DM: Do you feel like you had a calling to be special when you were little?

Token: Definitely. And you don’t even realize it so much when you’re a kid as you do dwell on it when you’re older. That’s where the idea of Token comes from: me feeling different, and feeling I couldn’t relate to anybody. Literally the first rap I ever wrote was about that. And before, I was ashamed of it, and I was mad about it, and I was insecure about it, and that’s when I wasn’t outgoing. Because I just felt different.

Now it’s turned into this whole thing, like, me talking about being different has brought me to music. My weakness became my strength and I embrace it. Not only do I embrace it — I encourage it. I encourage people, in my music, to be aware of themselves, and to be themselves. A lotta people just kinda wanna fit into the mold and don’t wear what they really wanna wear, or think what they really wanna think, because they’re not comfortable. Once you’re comfortable with yourself, you’re gonna be more comfortable on your day to day.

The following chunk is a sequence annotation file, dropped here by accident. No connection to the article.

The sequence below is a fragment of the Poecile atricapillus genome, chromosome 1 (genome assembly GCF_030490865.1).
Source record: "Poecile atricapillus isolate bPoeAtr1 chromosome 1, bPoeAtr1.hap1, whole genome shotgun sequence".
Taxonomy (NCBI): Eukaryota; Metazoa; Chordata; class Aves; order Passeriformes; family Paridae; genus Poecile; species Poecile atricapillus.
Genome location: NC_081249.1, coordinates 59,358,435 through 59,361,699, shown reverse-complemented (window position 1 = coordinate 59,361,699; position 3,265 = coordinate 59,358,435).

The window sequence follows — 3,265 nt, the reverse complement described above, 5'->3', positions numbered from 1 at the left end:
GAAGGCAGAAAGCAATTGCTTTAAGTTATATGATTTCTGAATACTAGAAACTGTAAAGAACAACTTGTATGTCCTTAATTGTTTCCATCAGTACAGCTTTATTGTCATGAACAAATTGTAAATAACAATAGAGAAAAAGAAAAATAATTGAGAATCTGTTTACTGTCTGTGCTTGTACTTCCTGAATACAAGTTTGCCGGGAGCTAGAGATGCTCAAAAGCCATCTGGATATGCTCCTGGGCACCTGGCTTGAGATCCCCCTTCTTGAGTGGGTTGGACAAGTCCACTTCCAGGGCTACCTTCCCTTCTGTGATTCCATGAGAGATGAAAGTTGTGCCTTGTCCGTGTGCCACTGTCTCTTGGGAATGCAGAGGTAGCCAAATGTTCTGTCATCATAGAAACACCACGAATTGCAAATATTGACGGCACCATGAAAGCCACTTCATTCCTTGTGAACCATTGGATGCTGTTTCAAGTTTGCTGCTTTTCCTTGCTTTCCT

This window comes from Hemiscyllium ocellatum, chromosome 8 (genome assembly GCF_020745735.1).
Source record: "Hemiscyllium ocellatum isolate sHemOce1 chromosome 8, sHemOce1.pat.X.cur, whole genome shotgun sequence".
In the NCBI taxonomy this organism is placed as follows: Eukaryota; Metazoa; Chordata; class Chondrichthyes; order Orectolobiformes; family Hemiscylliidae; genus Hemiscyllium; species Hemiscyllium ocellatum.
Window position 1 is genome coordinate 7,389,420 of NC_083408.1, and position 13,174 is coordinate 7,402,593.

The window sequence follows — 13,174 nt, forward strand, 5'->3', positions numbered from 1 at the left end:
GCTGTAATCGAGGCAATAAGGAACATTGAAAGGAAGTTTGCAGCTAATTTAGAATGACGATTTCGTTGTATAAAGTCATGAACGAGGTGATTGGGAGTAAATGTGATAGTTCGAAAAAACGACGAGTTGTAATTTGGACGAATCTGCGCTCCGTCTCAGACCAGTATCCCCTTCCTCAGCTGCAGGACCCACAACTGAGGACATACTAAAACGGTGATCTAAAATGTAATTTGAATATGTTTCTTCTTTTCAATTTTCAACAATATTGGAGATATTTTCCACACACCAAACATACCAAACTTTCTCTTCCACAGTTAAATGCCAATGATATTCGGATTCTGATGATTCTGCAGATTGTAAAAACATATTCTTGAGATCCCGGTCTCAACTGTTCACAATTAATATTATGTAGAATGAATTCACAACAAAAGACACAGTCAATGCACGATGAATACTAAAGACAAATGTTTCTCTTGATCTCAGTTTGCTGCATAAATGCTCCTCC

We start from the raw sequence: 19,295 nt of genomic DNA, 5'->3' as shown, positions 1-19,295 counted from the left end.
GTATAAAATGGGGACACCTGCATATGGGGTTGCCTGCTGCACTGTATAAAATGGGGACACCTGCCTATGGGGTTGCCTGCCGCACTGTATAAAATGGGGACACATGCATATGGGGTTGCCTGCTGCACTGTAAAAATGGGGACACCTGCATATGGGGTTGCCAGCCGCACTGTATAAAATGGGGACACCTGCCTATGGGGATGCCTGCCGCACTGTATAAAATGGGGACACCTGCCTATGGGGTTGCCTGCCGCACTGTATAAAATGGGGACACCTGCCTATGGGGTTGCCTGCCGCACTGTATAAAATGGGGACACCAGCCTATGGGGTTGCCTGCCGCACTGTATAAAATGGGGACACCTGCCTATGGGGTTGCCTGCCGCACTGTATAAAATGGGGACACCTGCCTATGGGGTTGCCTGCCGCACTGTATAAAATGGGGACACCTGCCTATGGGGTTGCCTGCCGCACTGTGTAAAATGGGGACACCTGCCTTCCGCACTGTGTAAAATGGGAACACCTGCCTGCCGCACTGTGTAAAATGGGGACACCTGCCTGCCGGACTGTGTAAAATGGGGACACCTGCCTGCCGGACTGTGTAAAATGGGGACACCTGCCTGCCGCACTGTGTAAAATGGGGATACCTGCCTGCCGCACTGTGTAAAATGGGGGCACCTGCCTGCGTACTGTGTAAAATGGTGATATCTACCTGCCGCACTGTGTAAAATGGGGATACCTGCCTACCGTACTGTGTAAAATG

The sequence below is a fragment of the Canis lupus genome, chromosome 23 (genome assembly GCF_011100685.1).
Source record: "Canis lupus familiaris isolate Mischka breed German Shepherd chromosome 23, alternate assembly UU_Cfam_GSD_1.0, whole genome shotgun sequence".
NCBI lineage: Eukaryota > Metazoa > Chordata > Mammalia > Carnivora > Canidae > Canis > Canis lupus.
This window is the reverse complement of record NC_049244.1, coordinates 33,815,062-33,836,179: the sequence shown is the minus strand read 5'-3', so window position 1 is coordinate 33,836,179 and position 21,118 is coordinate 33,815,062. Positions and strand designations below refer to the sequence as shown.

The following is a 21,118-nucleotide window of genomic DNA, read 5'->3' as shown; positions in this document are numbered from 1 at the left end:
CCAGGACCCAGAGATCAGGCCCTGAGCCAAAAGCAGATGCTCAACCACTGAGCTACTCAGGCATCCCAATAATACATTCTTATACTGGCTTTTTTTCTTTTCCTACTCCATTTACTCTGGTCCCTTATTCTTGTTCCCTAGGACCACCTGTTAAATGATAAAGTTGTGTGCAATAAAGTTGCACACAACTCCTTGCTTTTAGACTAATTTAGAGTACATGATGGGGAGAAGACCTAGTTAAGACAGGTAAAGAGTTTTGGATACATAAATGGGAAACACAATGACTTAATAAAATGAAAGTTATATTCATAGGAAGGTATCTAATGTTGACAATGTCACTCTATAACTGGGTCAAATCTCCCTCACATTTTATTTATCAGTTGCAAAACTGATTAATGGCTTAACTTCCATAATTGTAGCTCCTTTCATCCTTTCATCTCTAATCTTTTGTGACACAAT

I was just thinking about this, like, people spend so much time trying to be different people, to the point that those around them don’t even like them. They just like who they’re pretending to be. That does something to you when you really look around and be like, “These people don’t even like me for me.” Even if you have one friend, one homie that really, you let yourself be you around them, you know that person truly loves the person you are. It’s honestly just a better way to live.

DM: What was the first rap song that really spoke to you? That made you think, you know?